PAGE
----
NEWS: Lyme disease bill advances in Virginia Legislature
It would require people getting tested for Lyme be informed that a negative test result doesn’t mean you don’t have the disease.
In the accompanying photo from the Richmond Times Dispatch, Lyme Disease patient Christina Perera, 30, from Mechanicsville, VA is overcome with emotion as she speaks for SB971. Sponsored by Sen. Richard H. Black, R-Loudoun, the bill later passed the Senate Education and Health committee at the General Assembly Building in Richmond, VA.
The bill calls for every person getting tested for Lyme disease be given the following disclosure:
YOUR PHYSICIAN HAS ORDERED A LABORATORY TEST FOR THE PRESENCE OF LYME DISEASE FOR YOU. CURRENT LABORATORY TESTING FOR LYME DISEASE CAN BE PROBLEMATIC AND STANDARD LAB TESTS OFTEN RESULT IN FALSE NEGATIVE AND FALSE POSITIVE RESULTS, AND IF DONE TOO EARLY, YOU MANY NOT HAVE PRODUCED ENOUGH ANTIBODIES TO BE CONSIDERED POSITIVE BECAUSE YOUR IMMUNE RESPONSE REQUIRES TIME TO DEVELOP ANTIBODIES. IF YOU ARE TESTED FOR LYME DISEASE, AND THE RESULTS ARE NEGATIVE, THIS DOES NOT NECESSARILY MEAN YOU DO NOT HAVE LYME DISEASE. IF YOU CONTINUE TO EXPERIENCE UNEXPLAINED SYMPTOMS, YOU SHOULD BE RETESTED PERIODICALLY AND YOU SHOULD CONTACT YOUR PHYSICIAN IF YOU HAVE ANY QUESTIONS OR CONCERNS.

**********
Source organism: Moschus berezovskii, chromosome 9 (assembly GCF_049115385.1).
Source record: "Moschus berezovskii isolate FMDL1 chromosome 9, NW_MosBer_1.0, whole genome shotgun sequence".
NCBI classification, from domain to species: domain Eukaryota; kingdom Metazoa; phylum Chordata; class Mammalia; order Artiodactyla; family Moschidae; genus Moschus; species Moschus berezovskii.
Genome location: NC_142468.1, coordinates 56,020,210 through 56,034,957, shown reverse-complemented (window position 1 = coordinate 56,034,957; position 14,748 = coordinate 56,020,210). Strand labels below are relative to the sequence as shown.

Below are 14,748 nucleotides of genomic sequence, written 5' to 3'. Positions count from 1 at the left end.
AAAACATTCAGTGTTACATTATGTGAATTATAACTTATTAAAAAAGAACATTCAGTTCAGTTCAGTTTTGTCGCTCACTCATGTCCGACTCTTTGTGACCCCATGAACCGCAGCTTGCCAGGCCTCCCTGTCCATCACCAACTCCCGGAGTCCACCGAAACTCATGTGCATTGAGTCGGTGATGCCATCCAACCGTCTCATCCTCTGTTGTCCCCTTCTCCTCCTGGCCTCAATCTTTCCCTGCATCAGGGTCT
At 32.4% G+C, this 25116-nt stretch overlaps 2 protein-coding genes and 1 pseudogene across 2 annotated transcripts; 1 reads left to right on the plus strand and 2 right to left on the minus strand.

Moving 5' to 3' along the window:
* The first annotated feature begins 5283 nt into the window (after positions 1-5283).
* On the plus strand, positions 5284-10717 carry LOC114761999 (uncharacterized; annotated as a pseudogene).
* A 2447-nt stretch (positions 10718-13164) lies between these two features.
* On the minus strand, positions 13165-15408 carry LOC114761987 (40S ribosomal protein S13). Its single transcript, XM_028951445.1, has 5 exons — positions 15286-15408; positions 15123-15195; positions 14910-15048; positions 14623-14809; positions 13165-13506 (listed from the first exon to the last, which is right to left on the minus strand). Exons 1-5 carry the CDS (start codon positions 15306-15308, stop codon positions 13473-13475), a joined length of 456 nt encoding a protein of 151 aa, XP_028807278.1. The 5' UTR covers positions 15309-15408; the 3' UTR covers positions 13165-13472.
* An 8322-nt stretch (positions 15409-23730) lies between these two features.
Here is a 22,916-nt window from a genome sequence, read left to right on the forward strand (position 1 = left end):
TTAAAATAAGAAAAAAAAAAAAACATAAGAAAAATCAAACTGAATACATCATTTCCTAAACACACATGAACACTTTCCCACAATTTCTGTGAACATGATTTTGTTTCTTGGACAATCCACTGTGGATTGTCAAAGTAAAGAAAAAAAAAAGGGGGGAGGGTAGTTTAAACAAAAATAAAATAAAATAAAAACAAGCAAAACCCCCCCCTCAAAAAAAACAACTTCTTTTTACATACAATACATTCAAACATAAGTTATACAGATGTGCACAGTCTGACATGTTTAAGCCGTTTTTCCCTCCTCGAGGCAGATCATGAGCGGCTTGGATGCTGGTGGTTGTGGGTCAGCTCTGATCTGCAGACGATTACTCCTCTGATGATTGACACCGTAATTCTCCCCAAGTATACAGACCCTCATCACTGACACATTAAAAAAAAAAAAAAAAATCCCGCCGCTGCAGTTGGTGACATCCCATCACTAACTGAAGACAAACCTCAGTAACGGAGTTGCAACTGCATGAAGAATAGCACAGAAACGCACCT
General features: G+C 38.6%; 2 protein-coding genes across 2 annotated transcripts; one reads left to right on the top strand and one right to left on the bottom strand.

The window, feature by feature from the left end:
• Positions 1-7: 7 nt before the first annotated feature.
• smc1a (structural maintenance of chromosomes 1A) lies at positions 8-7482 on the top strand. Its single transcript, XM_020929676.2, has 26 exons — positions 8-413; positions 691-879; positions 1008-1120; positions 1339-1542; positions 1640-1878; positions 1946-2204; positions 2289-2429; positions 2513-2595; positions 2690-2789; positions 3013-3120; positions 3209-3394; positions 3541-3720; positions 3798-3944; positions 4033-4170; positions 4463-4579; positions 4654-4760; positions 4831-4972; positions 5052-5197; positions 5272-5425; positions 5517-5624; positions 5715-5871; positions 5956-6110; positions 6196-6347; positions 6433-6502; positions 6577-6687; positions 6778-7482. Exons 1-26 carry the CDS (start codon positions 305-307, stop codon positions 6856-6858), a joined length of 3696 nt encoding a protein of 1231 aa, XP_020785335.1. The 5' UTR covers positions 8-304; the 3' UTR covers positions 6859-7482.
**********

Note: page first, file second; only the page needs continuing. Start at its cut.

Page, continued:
According to the Times Dispatch, there was more than an hour of testimony on the bill. “More than 100 supporters, among them Lyme sufferers who had initially tested negative for the disease, showed up in the hearing room. Physicians said the General Assembly should not intervene in telling physicians how to practice medicine. In a mixed vote, the committee approved Senate Bill 971, which now heads to the full Senate.”
Click here for entire Times Dispatch article.
Click here for more information about the bill.
- February 1, 2013 at 8:45 am
This is nothing more than the test makers themselves say and what has been published by the FDA about lyme tests. There are also medical journal articles that show testing is not completely reliable. So, it is very strange that the physicians quoted should object to the bill. They should have been advising their patients of this all along. Yes, maybe legislatures should not intervene in medical treatments, but when the medical profession does not do their job, then the public health concerns warrant oversight from the representatives of the public.
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